May 16, 2023 - Politics

Leadership at Texas state agencies is largely white men

Illustration of a conference table surrounded by white chairs and one black chair

Illustration: Sarah Grillo/Axios

White men dominate leadership positions at state agencies — just as they continue to do in the private sector — an Axios analysis of state salary data found.

Why it matters: The analysis comes after Gov. Greg Abbott ordered state agencies, already stacked at the highest-paid ranks with white men, not to consider race in hiring decisions.

  • Advocates for diversity and inclusion in hiring say it's a way to level the systemically uneven playing field.

Context: Texas' top public earners, some with salaries reaching into seven figures, are elite coaches, medical doctors or medical school presidents.

How it works: The state comptroller's office keeps separate data on general public employees and those involved with higher education.

By the numbers: 43 of the 50 highest-paid state employees are white, and 39 are men, per the data Axios requested from the state comptroller's office. The employees with the highest annual salary are:

  • Jase Auby, the chief investment officer of the roughly $179 billion Teacher Retirement System ($650,000)
  • Michelle Le Beau, chief scientific officer of the Cancer Prevention and Research Institute of Texas ($608,850)
  • Brian Guthrie, executive director of the TRS ($500,000)
  • David Veal, a director of investments at the Employees Retirement System of Texas, is the highest-paid person in the category who doesn't identify as white — he is marked as "other" — earning $415,000.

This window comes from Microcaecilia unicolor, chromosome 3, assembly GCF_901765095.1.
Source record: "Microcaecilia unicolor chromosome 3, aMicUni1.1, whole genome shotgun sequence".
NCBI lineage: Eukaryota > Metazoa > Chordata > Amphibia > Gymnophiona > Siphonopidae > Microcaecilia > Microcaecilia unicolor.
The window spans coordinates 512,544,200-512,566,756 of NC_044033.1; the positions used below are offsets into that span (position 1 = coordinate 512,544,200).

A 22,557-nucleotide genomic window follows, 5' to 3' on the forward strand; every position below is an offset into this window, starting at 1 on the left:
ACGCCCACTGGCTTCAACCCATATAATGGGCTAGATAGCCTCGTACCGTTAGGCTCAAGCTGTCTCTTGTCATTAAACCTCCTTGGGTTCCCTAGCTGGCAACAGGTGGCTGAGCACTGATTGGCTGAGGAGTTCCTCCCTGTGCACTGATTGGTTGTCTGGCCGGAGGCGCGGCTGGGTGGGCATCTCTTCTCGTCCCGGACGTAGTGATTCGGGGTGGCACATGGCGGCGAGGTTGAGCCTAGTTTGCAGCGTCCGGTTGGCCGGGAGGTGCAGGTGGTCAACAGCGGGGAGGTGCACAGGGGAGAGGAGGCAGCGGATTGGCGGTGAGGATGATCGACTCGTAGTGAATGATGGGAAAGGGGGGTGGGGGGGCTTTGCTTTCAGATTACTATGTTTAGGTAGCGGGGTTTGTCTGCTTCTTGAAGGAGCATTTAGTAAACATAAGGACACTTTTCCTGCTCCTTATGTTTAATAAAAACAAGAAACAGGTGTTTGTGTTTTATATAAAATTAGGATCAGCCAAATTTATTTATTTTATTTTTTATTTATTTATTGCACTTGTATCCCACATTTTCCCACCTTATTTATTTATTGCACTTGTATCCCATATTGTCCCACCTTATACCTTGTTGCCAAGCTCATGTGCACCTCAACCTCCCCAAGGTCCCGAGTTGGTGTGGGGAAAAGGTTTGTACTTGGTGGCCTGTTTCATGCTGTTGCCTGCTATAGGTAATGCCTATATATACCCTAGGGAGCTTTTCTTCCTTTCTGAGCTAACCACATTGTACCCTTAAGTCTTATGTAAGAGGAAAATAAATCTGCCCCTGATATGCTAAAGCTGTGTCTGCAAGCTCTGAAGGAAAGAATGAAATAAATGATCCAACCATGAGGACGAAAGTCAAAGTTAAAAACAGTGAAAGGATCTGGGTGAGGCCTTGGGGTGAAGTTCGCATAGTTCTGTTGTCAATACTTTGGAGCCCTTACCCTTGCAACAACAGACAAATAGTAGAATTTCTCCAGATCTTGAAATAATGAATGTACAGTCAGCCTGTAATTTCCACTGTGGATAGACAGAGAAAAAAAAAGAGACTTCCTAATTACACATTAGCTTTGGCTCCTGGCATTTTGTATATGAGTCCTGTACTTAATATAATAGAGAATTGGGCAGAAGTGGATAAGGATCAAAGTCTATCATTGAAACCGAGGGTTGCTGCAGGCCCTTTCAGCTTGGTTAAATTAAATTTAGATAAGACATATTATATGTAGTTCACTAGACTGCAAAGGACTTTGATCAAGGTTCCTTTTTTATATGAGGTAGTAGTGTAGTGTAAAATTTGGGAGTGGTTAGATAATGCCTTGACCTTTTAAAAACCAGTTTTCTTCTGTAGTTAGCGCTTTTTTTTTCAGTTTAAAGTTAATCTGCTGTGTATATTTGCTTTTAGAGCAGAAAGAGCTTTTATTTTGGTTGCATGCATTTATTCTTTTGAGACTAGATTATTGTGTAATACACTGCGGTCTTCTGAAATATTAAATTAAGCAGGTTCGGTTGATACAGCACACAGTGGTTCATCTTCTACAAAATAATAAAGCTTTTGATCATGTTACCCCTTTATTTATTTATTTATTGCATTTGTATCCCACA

33 of the 50 highest-paid state higher education employees are white, and 46 are men. The people at the top of the list are:

  • Peter Pisters, president of the University of Texas M.D. Anderson Cancer Center in Houston ($6.73 million)
  • Daniel Podolsky, president of UT-Southwestern Medical Center ($2.55 million)
  • Charles Mouton, interim president of the UT Medical Branch-Galveston ($2.4 million)

Other members of the top 10 include UT athletic director Chris Del Conte ($2.22 million), UT head football coach Steve Sarkisian ($2.16 million) and UT women's basketball coach Vic Schaefer ($1.8 million).

  • The only woman in the top ten highest-paid state higher education employees is Renu Khator, chancellor of the University of Houston System ($2.09 million).
  • Only three people who identified as nonwhite are in that group: Khator, who is Asian; Mouton, who is Black; and Kourosh Keyhani, whose race is listed as "other." Keyhani is an assistant professor at the University of Texas Health Science Center-Houston and earns $1.99 million.

Of note: The latest figures don't include the salary for new UT head men's basketball coach Rodney Terry.

Between the lines: The Texas Department of Transportation and the Health and Human Services Commission, two of the state's largest agencies, didn't take race into consideration in hiring before Abbott's order, spokespeople at the agency told Axios.

  • "TxDOT hires and retains employees based on talent and merit," Adam Hammons told Axios.
  • Of note: Of TxDOT's 10 highest-paid employees, eight are white and two are women.

The big picture: While Abbott's order was directed at all state agencies, public universities, which have long tried to exercise some independence, may have the most at stake.

  • Top Republican policymakers have already proposed defunding diversity programs at universities.

What we're watching: How a decision by the U.S. Supreme Court on affirmative action — likely to come this June — affects hiring decisions in higher education.


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